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The 8 Stages of ideas and innovations

We can visualize the biography of ideas and innovations through eight life stages, which appears as eight chapters in this book. These stages do not bear literal parallels to biological phases.
I. Fertilization: A Concept Gets Fertilized in the Brain

Much drama is associated with how a concept strikes roots in the brain. It has been eulogized as being a flash, an epiphany or a sign of genius. The reality’ however’ is that the brain neurons are active all the time. For most of the time, their signals are not in symphony, but once every so often, through what appears to be random process, there is a coming together of the chaotic signals in the brain. This can be thought to be the formation of a concept. However a concept is as interesting and valuable as a foetus. Much remains for the concept to be delivered to the world as an idea.

II. Birth: An Idea Is Born Out of This Concept

The transformation of an embryo into a baby can be likened to the transformation of a brain concept into a human idea. Think of Valmiki describing the flying vehicle, Pushpaka Vimana, or Da Vinci’s sketches of flying machines, long before the Wright brothers actually flew a plane.

Four factors-- serendipity, growth mind-set, associative thinking and disciplined thought leaders to face new challenges in its life journey to stimulate the brain.


III. Infancy: A Prototype That Expresses the Idea

Just as babies grow into becoming infants between birth and the age of five, ideas develop into demonstration prototypes in the period after a concept has been articulated as an idea. Open mindedness, curiosity and calibrated risk taking are great assets during this stage as also the instinct to recover from setbacks.

IV. Childhood: A Model Shaped Out of This Prototype

Just as the growth from age 5 till 15 is crucial in human development, the nurturing of the demonstration prototype into working market models is very crucial. During this phase, things can go quite awry for the innovator. Learning from failure, endless adaptation, coping with opposition and refining the innovation story constitute the recipe to surpass the challenges of this stage of innovation.


V. Adolescence: A Product Shaped from This Model

From adolescence into young adulthood, the human being faces a different set of challenges. So does the innovation. During this phase, execution takes centre stage and it has to be disciplined; the innovator must learn to balance being early into the market and yet being thorough in following all protocols. At this Stage the innovator’s belief on luck rises dramatically.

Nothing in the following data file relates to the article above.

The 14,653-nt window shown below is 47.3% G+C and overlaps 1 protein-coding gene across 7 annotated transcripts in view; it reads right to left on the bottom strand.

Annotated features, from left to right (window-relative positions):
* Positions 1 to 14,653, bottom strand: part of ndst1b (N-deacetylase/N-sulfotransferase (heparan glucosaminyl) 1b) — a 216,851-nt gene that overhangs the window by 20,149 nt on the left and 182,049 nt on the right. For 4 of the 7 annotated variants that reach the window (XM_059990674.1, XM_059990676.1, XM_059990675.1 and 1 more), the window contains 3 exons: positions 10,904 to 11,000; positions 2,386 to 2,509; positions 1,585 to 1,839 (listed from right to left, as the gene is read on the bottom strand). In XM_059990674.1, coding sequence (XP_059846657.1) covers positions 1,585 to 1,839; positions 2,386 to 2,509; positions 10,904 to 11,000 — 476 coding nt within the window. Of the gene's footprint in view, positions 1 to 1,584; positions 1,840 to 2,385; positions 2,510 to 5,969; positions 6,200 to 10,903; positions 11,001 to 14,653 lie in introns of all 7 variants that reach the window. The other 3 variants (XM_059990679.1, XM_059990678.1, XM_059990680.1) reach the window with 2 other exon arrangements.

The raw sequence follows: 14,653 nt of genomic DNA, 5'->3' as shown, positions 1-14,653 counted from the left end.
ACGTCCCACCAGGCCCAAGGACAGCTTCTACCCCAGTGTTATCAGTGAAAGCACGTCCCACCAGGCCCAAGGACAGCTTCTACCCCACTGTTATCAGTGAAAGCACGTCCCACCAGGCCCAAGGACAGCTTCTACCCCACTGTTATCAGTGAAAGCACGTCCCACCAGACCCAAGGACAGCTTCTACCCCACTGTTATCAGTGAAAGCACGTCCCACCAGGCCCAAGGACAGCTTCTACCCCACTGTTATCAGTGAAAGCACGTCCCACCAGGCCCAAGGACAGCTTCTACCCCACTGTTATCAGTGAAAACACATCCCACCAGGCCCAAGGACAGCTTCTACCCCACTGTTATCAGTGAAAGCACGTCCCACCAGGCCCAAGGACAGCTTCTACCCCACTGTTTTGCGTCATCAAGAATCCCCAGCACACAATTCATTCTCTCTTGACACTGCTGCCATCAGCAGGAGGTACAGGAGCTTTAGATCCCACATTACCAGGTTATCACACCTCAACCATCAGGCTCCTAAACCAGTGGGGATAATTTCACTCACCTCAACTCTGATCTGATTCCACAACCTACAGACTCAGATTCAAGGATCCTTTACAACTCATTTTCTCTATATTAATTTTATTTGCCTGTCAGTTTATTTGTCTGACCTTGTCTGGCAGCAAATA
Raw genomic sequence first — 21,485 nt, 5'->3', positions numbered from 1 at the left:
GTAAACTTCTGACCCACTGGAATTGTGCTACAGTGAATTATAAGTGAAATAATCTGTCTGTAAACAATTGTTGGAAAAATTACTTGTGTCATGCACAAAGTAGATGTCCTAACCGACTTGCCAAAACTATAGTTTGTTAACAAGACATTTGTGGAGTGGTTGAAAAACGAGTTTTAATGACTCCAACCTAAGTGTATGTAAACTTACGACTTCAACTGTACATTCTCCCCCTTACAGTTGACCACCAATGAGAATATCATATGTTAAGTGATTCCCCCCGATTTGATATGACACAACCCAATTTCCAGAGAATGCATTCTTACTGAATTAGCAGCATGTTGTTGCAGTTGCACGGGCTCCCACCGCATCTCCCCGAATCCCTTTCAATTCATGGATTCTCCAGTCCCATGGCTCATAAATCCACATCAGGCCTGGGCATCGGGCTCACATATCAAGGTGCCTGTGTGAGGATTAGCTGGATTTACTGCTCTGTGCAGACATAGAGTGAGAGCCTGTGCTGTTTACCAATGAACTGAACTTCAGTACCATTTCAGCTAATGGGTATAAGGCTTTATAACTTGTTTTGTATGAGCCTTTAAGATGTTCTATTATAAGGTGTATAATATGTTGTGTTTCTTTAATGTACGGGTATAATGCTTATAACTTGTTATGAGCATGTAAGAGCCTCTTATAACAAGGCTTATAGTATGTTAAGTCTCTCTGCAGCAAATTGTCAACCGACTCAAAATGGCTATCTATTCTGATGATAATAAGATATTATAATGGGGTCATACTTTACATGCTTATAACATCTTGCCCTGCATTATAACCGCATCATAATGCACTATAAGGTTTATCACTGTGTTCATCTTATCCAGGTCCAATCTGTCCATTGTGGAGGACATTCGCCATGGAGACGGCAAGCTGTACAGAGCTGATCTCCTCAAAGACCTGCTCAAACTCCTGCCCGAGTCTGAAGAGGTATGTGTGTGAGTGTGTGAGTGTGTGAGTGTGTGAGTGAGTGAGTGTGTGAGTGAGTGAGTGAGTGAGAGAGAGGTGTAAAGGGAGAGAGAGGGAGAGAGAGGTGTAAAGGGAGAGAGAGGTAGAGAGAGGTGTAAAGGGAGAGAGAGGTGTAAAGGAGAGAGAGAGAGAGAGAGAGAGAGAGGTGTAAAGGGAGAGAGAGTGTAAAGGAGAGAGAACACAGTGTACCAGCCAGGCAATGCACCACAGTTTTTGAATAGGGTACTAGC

VI. Young Adult: The Product Competes to Grow

As young adulthood transits to maturity for a human being, the innovation now faces the realities of the market place. The emphasis moves from technology and product to processes and skills—business process, social skills and networking skills.


VII. Maturity: Challenged to Change

In the popular narrative, there are thought to be exciting innovations, exciting innovation areas and exciting innovators. In reality there is a plethora of contemporary problems that attract innovators, innovative ideas and new technologies. Even apparently old and staid areas like agriculture, sanitation, retailing and hotel keeping are brimming with innovation possibilities. The innovative spirit is in the practitioner’s mind, not in the object.

VIII. Ageing: The Struggle for Relevance Epilogue Notes

Did our ancestors lead a leisurely life as we imagine they did? Not really. Life was very fast- paced for each generation as they faced their challenges with the tools available to them at that time. The truth of the matter is that we judge the pace of change by the changes compared to our past. The changes should in reality be compared with the tools available to cope with the change. The tools too are changing. It is the gap between the pace of change and the tools to cope with the change that matters—and, I suspect, the gap might well be constant!



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Reviews

December 14, 2017

Book reviews of ‘A Biography of Innovations: From Birth to Maturity’ and ‘India as a Pioneer of Innovation

Published on 7th October 2017, BUSINESS STANDARD

When I think of innovation Winston Churchill’s observation about Russia, made in a radio broadcast in October 1939, comes to mind